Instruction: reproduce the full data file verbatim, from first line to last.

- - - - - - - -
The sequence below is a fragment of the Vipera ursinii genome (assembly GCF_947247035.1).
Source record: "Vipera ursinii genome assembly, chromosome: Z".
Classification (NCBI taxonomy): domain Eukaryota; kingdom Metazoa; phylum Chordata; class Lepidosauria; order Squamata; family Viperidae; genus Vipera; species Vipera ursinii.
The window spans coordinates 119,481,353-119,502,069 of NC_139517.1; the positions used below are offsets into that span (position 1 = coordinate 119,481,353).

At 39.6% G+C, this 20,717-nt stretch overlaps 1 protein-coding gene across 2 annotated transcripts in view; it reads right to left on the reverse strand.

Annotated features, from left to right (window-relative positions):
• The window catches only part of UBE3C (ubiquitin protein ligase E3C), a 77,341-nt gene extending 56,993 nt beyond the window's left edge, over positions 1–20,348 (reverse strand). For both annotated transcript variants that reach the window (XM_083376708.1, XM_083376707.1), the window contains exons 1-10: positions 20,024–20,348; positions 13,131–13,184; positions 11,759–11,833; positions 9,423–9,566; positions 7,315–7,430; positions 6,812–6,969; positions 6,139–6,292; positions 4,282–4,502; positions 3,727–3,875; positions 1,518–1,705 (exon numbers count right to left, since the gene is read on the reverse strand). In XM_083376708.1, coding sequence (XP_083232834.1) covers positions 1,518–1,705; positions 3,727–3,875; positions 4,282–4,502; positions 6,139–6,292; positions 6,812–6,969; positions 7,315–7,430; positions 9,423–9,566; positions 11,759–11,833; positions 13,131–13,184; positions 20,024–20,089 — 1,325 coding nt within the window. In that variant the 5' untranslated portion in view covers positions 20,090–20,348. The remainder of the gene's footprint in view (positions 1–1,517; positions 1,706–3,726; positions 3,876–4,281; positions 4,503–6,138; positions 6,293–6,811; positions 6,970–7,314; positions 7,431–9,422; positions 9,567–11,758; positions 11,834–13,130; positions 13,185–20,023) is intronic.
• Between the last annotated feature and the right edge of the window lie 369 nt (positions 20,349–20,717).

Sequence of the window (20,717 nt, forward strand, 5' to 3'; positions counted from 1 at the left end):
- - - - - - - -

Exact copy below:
The sequence below is a fragment of the Vipera ursinii genome (assembly GCF_947247035.1).
Source record: "Vipera ursinii genome assembly, chromosome: Z".
Classification (NCBI taxonomy): domain Eukaryota; kingdom Metazoa; phylum Chordata; class Lepidosauria; order Squamata; family Viperidae; genus Vipera; species Vipera ursinii.
The window spans coordinates 119,481,353-119,502,069 of NC_139517.1; the positions used below are offsets into that span (position 1 = coordinate 119,481,353).

At 39.6% G+C, this 20,717-nt stretch overlaps 1 protein-coding gene across 2 annotated transcripts in view; it reads right to left on the reverse strand.

Annotated features, from left to right (window-relative positions):
• The window catches only part of UBE3C (ubiquitin protein ligase E3C), a 77,341-nt gene extending 56,993 nt beyond the window's left edge, over positions 1–20,348 (reverse strand). For both annotated transcript variants that reach the window (XM_083376708.1, XM_083376707.1), the window contains exons 1-10: positions 20,024–20,348; positions 13,131–13,184; positions 11,759–11,833; positions 9,423–9,566; positions 7,315–7,430; positions 6,812–6,969; positions 6,139–6,292; positions 4,282–4,502; positions 3,727–3,875; positions 1,518–1,705 (exon numbers count right to left, since the gene is read on the reverse strand). In XM_083376708.1, coding sequence (XP_083232834.1) covers positions 1,518–1,705; positions 3,727–3,875; positions 4,282–4,502; positions 6,139–6,292; positions 6,812–6,969; positions 7,315–7,430; positions 9,423–9,566; positions 11,759–11,833; positions 13,131–13,184; positions 20,024–20,089 — 1,325 coding nt within the window. In that variant the 5' untranslated portion in view covers positions 20,090–20,348. The remainder of the gene's footprint in view (positions 1–1,517; positions 1,706–3,726; positions 3,876–4,281; positions 4,503–6,138; positions 6,293–6,811; positions 6,970–7,314; positions 7,431–9,422; positions 9,567–11,758; positions 11,834–13,130; positions 13,185–20,023) is intronic.
• Between the last annotated feature and the right edge of the window lie 369 nt (positions 20,349–20,717).

Sequence of the window (20,717 nt, forward strand, 5' to 3'; positions counted from 1 at the left end):